Lewis Hamilton’s Mercedes was lucky to survive in one piece after a clash with Max Verstappen in the opening laps of the Bahrain Grand Prix on Sunday. The pair came together in the first corner at the start of the second lap. Hamilton’s front wing ripped open the left-rear tyre of the Red Bull, leaving Verstappen limping back to pit lane and eventual retirement.
Although he said he wanted to rewatch the incident before commenting, Hamilton had no question whose fault the incident had been. He referred to his rival as a “dickhead” in initial comments to the media after the race.
“I had a coming together with Max and it was an unnecessary collision,” he said. “I tried to avoid him. I was on the outside but we were relatively alongside each other.
“But I did back out – I realised I had to back out. He continued to come across and that didn’t leave me any room so we ended up touching.
“I was just really grateful my car wasn’t broken so that I could continue, because that would have been really difficult.
“It was a silly move for him because he didn’t finish the race,” he noted “Obviously he’s tending to make quite a few mistakes recently.
“There needs to be a certain respect between drivers,” he complained. “I need to watch it again, but it didn’t feel like a respectful move.”
Hamilton had started the race from ninth place following a gearbox change on Friday. Verstappen began from even further back after crashing in qualifying, and was eager to get to the front as fast as possible.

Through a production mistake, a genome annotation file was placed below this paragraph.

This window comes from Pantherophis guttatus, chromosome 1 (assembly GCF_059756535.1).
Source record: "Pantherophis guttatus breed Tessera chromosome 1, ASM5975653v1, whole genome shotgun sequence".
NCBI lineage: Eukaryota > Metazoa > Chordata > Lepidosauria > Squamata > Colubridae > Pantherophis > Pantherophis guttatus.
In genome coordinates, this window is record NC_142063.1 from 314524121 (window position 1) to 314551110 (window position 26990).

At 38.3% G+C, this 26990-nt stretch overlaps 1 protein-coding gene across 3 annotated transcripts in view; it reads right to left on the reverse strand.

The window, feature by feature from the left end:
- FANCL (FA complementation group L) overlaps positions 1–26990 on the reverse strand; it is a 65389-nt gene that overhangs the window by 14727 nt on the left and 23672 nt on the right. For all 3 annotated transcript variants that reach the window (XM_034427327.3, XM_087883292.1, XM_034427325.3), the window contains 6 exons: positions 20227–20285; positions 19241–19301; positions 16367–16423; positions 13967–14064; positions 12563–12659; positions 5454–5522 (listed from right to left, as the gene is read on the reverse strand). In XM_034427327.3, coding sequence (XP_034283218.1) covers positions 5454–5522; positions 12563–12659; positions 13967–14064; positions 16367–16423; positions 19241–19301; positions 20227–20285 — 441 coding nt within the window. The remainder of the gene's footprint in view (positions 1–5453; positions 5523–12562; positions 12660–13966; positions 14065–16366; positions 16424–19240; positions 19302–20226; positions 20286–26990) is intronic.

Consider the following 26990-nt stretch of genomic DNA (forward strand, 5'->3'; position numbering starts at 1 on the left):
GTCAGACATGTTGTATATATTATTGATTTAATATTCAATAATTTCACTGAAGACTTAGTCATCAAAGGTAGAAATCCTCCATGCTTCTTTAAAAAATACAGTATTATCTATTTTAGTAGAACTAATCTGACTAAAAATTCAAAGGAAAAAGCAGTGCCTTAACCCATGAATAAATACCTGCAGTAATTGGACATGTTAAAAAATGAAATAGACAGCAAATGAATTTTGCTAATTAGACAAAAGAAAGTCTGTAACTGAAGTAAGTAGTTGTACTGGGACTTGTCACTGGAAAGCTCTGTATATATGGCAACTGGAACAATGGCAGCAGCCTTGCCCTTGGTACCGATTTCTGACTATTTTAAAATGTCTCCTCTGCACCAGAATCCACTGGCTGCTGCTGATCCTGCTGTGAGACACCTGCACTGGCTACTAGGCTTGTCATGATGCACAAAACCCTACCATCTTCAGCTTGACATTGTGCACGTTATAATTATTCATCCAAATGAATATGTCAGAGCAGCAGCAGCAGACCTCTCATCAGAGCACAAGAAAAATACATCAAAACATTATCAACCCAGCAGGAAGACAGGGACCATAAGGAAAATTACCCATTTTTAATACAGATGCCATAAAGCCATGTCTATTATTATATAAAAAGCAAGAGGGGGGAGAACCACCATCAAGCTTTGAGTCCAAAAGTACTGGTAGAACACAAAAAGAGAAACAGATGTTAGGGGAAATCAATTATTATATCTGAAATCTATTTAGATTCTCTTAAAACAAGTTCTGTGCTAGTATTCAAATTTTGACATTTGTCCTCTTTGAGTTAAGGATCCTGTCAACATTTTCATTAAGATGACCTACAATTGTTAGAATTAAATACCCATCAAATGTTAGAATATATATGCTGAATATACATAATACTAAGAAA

While Verstappen was forced out of the race by damage to his car, Hamilton continued and eventually finished the race in third place after a frustrating day with problems communicating with his pit all.
“I’m really happy, I started ninth so there it is – not bad at all,” he insisted.
“There were some frustrating points in the race where they couldn’t hear me,” he acknowledged. “So I had to choose particular points when I could speak to them.
“When you’re trying to catch Sebastian who is 25 seconds ahead, to know exactly what to need do to not kill your tyres but make it so you can still catch him in the end, it’s difficult.
“Honestly really, really happy with it,” he said. “Emotion is always firing when you get out the car.
“The heat, the stress, you’re losing weight – it’s so intense. And also really my thoughts on the world championship, I’ve lost two races now.
“To come from ninth and get third, I’m really happy with that – that’s a great damage limitation really.
“But I am 17 points down already after just two races,” he admitted. “Hopefully when we go to the next race we’ll have a better understanding of the tyres and hopefully a fairer fight with the Ferraris.”